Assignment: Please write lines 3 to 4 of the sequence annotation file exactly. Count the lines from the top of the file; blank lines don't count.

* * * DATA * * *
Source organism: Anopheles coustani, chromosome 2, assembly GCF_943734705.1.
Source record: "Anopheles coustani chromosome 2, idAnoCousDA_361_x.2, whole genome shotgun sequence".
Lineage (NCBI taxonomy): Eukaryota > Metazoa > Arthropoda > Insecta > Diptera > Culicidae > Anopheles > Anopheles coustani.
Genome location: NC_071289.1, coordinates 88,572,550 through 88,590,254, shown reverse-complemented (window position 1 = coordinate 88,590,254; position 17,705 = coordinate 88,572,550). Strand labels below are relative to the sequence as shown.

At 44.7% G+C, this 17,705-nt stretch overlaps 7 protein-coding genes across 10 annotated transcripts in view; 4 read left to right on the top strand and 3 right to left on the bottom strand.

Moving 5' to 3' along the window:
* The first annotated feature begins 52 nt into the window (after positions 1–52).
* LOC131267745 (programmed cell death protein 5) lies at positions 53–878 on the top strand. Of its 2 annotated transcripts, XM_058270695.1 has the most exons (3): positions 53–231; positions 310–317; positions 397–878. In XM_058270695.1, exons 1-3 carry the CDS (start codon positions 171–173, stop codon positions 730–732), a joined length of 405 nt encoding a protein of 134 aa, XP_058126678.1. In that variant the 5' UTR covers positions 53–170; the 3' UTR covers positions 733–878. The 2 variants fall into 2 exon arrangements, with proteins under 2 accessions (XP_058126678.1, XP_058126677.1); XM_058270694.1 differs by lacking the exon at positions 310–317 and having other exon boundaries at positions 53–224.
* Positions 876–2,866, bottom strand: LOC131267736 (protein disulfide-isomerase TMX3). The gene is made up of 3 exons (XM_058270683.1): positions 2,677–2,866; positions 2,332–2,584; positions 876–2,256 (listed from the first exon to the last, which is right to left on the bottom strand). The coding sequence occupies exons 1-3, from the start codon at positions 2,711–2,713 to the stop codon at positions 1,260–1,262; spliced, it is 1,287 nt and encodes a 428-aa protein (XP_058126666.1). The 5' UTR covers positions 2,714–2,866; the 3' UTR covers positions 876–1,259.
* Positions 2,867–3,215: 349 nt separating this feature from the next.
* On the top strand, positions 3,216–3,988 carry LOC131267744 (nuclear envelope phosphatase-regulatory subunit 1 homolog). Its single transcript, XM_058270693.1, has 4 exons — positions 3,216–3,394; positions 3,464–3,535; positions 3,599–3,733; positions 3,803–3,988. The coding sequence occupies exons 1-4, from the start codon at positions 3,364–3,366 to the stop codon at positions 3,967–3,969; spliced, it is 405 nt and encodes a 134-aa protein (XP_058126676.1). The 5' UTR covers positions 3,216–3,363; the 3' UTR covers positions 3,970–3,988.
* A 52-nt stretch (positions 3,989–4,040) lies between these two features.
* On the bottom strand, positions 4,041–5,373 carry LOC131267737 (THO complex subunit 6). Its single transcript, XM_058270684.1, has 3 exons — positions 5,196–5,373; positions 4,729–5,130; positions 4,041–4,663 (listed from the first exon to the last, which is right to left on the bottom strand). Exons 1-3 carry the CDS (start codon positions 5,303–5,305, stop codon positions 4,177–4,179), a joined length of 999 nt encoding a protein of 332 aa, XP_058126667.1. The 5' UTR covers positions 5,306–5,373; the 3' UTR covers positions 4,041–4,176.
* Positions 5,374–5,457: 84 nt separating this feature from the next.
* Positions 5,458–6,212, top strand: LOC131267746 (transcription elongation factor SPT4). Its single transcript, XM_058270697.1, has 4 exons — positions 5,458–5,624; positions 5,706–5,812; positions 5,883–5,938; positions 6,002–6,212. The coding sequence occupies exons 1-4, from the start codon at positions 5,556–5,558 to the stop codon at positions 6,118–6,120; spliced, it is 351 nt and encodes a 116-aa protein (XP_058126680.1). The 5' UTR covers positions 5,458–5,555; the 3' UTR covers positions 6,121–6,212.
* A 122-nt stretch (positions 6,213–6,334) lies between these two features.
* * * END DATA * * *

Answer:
Lineage (NCBI taxonomy): Eukaryota > Metazoa > Arthropoda > Insecta > Diptera > Culicidae > Anopheles > Anopheles coustani.
Genome location: NC_071289.1, coordinates 88,572,550 through 88,590,254, shown reverse-complemented (window position 1 = coordinate 88,590,254; position 17,705 = coordinate 88,572,550). Strand labels below are relative to the sequence as shown.